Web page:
There are many hurdles ahead as we adjust our world towards a carbon neutral future, but one of the biggest may perhaps just be communicating to the everyday citizen what climate change is and how we address it. A recent study found that some of the most common terms used to discuss the climate crisis aren’t fully understood by most of the general public.
Researchers gauged the public’s understanding of climate-related words like “mitigation,” “carbon neutral,” and “unprecedented transition” and found that there is still a lot of misunderstanding or lack of understanding about what these terms mean. For example, many respondents confused the word “mitigation” with the word “mediation” and few could give a clear answer on what “carbon” actually refers to.
“I think the main message is to avoid jargon,” says study lead author Wändi Bruine de Bruin. “That includes words that may seem like everyone should understand them.”
Climate change affects everyone on earth, yet this study illustrates that many are being left behind when it comes to defining and explaining the climate crisis and its solutions. The researchers hope this study will be informative for not only scientists who produce climate reports, but also journalists who convey them to the general public. One group taking not of the need for clearer communication is the scientists working on the National Climate Assessment.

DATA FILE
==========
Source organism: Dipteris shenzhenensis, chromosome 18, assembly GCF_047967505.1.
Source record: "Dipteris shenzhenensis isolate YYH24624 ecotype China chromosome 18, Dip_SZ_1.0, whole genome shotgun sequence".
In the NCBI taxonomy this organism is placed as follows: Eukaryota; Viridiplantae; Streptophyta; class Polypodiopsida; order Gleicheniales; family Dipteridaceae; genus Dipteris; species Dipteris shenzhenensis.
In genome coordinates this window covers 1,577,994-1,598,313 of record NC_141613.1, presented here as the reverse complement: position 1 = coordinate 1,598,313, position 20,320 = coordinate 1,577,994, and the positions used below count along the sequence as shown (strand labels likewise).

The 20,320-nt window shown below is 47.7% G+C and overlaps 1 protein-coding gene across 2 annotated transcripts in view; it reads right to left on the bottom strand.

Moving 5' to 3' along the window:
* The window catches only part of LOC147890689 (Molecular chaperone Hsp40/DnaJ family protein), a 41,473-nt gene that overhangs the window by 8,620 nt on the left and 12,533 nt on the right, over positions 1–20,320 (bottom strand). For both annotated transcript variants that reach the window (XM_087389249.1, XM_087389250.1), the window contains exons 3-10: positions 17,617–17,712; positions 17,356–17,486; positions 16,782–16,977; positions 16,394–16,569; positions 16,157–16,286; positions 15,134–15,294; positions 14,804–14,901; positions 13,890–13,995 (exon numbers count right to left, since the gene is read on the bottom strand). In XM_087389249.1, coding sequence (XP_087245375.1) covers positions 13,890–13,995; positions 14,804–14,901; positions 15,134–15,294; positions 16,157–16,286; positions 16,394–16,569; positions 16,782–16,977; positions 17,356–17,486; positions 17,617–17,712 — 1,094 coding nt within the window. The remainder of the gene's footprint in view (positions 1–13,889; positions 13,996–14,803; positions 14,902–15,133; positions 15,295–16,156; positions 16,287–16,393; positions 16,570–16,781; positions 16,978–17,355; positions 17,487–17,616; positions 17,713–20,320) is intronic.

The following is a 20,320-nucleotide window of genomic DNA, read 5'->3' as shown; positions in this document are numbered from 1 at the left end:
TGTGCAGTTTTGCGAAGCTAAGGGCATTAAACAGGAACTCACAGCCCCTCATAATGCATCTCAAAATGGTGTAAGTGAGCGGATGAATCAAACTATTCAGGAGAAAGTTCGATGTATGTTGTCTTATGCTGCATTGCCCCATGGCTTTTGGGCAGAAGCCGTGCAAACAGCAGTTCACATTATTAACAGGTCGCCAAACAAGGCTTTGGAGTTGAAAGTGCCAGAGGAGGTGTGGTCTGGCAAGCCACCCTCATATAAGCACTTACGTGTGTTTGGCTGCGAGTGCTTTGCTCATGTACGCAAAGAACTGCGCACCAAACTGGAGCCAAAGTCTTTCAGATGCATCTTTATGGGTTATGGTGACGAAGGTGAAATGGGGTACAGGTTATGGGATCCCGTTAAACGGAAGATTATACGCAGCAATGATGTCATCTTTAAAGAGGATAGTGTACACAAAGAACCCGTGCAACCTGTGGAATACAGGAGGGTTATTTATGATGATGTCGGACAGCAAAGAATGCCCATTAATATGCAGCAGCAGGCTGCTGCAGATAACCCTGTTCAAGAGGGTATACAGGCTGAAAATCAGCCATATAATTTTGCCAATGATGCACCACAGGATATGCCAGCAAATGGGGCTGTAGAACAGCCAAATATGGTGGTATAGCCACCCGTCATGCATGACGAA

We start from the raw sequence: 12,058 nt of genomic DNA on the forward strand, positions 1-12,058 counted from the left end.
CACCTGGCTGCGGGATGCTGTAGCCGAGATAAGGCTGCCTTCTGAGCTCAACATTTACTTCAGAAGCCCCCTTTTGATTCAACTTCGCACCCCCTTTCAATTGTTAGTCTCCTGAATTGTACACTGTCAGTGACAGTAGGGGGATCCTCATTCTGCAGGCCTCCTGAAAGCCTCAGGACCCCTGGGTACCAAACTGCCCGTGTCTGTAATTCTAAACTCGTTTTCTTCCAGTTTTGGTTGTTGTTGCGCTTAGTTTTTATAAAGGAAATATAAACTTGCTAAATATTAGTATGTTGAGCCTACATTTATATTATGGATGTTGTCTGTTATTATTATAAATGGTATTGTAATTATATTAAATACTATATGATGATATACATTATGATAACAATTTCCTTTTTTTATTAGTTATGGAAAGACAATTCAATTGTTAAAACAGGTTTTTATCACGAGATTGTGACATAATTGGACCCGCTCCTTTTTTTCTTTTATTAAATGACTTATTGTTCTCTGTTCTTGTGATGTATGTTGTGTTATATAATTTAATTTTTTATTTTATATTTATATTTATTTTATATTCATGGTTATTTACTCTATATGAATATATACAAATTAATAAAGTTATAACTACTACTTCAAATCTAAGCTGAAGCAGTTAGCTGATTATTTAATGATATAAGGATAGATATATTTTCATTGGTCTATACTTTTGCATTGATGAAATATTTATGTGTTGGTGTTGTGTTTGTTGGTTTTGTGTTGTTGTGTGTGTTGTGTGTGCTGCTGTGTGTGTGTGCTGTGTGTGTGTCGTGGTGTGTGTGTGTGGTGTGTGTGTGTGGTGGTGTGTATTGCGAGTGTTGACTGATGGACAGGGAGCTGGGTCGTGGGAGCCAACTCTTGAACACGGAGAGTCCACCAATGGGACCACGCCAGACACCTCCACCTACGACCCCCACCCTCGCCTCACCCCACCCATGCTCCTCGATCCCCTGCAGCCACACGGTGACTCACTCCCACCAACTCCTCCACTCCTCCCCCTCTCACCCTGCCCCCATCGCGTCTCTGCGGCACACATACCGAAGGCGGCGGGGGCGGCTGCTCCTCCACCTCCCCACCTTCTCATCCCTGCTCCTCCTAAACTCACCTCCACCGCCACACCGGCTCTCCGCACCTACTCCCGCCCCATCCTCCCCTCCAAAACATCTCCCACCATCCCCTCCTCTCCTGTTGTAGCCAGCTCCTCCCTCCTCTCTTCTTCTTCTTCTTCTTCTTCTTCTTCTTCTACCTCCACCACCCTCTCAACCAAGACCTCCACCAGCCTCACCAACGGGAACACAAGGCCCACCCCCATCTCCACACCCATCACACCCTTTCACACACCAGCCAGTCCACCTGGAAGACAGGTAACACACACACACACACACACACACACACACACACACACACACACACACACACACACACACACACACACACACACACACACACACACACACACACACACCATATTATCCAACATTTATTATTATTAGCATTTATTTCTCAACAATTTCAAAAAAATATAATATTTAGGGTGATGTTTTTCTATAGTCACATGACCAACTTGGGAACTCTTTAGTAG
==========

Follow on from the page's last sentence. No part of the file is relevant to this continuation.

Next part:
The fifth edition of the National Climate Assessment is set to be released in 2023, and assessment director Allison Crimmins tells NPR that her team is focusing on accessibility. This included pairing dense technical information with an explanatory video for the general public. “You shouldn’t need an advanced degree or a decoder ring to figure out a National Climate Assessment,” she says.
Source study: Climatic Change – Public understanding of climate change terminology